Cabot Institute blog

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Monday, 20 July 2015

How Bristol geologists are contributing to international development

Guatamala.  Credit: Geology for Global Development

It maybe isn't immediately obvious how a pet-rock-owning earth scientist is able to change the world; the basement labs in the Wills Memorial Building seem a far cry from fighting global poverty. But the study of geology and having a knowledge of the earth and its resources is actually vitally important for the success of many international development projects.

Geology for global development: what is it all about?


Geology for Global Development (GfGD) is a national organisation that wants to bring awareness to the important position that geologists are in, to be able to make a difference. And it’s not just geologists that are involved here; GfGD recognises that through the collaboration of students from a wide range of disciplines, a positive and effective contribution to development can be made. For example, earth scientists can learn a lot from anthropologists about working alongside different communities whilst being sensitive to cultural differences.

This has been the first year for the GfGD society at Bristol and so far we think it has been a great success. We have held talks covering a whole variety of topics: from volcanic hazards in Guatemala, to sustainably procuring our world’s resources, to an overview of what it is actually like to be working in aid and development as a volunteer. We aim to offer earth scientists and geographers, and anyone else who is interested, an alternative view of the opportunities available to them, aside from the more traditional career paths that often flood everybody’s radars. And alongside this, we’re also trying to raise awareness of the social science skills that are necessary for successful and sustainable development projects.

This year’s focus: volcanic hazards in Guatemala


There is one project in particular that the national GfGD group is currently working on: strengthening volcanic resilience in Guatemala. At Bristol we’re perfectly placed to contribute to this because every year students on the MSc Volcanology course spend 3 weeks studying the volcanoes in this country and learning about the agencies that are set up to monitor them. To draw on all of their experiences we held a ‘Noche de Guatemala’ to learn about this beautiful country and hear how the people living in the shadows of volcanoes are in dire need of better resources and escape routes to ensure their safety in case of eruption. As part of this event we also introduced some cultural aspects of the country as well as the current socio-political situation to put the project into context. In the discussion session that followed we saw some great suggestions for strengthening resilience, from ways to make crops that aren’t affected by volcanic eruptions, to ideas for community involvement with volcano monitoring agencies. These ideas have been passed on to the director of the national GfGD group to help inform how the project might proceed.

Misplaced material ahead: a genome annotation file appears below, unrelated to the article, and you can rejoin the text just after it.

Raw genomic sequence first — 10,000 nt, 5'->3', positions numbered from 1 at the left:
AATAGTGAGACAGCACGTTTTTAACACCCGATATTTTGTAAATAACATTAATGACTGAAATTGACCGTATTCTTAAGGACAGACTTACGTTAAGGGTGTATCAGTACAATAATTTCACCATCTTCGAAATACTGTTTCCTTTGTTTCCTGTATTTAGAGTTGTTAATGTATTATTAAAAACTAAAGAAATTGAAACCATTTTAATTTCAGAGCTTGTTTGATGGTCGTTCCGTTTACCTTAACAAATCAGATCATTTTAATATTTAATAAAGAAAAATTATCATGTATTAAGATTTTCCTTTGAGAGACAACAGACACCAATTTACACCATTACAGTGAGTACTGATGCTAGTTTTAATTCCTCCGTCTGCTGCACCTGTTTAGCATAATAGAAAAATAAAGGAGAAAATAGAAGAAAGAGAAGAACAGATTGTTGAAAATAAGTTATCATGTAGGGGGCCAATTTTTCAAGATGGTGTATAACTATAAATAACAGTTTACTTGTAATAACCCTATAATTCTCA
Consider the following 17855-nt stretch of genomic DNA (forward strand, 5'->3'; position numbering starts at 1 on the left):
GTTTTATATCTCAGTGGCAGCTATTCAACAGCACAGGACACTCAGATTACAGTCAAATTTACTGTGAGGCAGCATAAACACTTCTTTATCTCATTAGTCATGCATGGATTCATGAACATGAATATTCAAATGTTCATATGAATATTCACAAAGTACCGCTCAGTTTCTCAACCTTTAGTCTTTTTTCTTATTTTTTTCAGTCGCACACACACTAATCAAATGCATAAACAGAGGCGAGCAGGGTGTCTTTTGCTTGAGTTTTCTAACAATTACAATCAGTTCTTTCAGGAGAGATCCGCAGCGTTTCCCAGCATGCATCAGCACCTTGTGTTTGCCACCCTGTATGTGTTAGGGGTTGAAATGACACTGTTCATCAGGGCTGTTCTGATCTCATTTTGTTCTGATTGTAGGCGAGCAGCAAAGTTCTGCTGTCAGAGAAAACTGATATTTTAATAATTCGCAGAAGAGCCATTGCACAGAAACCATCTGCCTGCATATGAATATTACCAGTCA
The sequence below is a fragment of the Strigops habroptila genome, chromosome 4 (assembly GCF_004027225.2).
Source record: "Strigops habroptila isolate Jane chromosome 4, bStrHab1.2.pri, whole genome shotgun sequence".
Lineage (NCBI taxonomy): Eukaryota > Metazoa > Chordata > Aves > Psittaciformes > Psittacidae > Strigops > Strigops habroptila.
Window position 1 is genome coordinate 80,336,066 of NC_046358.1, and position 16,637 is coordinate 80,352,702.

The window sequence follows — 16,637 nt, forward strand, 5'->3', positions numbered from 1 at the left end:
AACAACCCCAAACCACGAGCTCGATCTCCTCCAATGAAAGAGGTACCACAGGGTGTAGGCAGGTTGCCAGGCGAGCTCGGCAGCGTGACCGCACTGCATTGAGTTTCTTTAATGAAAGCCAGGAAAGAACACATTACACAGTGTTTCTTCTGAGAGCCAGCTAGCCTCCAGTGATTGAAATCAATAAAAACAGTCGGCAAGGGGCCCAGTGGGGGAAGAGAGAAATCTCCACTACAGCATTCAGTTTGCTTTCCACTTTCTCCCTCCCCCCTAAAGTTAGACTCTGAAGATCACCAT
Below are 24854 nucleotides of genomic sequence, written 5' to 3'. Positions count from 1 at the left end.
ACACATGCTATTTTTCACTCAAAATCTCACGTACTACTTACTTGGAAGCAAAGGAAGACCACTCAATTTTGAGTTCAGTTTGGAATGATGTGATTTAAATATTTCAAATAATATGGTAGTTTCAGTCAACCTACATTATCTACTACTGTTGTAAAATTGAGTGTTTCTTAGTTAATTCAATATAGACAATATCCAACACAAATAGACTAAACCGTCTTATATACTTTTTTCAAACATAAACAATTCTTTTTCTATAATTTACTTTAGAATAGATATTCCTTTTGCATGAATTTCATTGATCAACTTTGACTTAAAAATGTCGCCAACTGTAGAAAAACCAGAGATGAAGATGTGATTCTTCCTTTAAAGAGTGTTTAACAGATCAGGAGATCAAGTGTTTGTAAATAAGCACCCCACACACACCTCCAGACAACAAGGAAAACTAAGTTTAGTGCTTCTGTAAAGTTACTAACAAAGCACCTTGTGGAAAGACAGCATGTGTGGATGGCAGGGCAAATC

Noche de Guatamala at the University of Bristol. Credit: Serginio Remmelzwaal.

As well as contributing to the Guatemala project through awareness and discussions, our group has also managed to raise a fantastic £279.36 towards GfGD’s £10,000 target. This money will be used to supply improved resources to the monitoring agencies and provide educational materials for the communities affected by volcanic hazards so the risks and evacuation procedures are better understood.

Mapping for humanitarian crises


As you will probably be aware, over 9,000 miles away from the volcanoes in Guatemala, another type of natural hazard stuck violently on the 25 April this year. The 7.8 magnitude Gorkha earthquake in Nepal caused the death of more than 9,000 people and left hundreds of thousands of people homeless. We wanted to do something that could really contribute to the relief effort so we decided to hold two ‘mapathons.’ This is where a group of people get together and use OpenStreetMap with satellite images to add buildings, roads and waterways to areas where this information doesn't exist. This work is an enormous help to aid agencies that need to know all of this information to be able to help as many people as possible.
We’ve been busy this year and can’t wait to get even more people involved next year. We’ll be back in September with more talks, mapathons and hopefully some new style events to inspire anyone interested in earth processes to think again about how their knowledge could be used to bring about positive change in the developing world.

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This blog has been written by Cabot Institute member Emily White, a postgraduate student in the School of Chemistry at the University of Bristol.

If you want to find out more about this society, request to join our Facebook group.

Email emily.white@bristol.ac.uk to join the mailing list.

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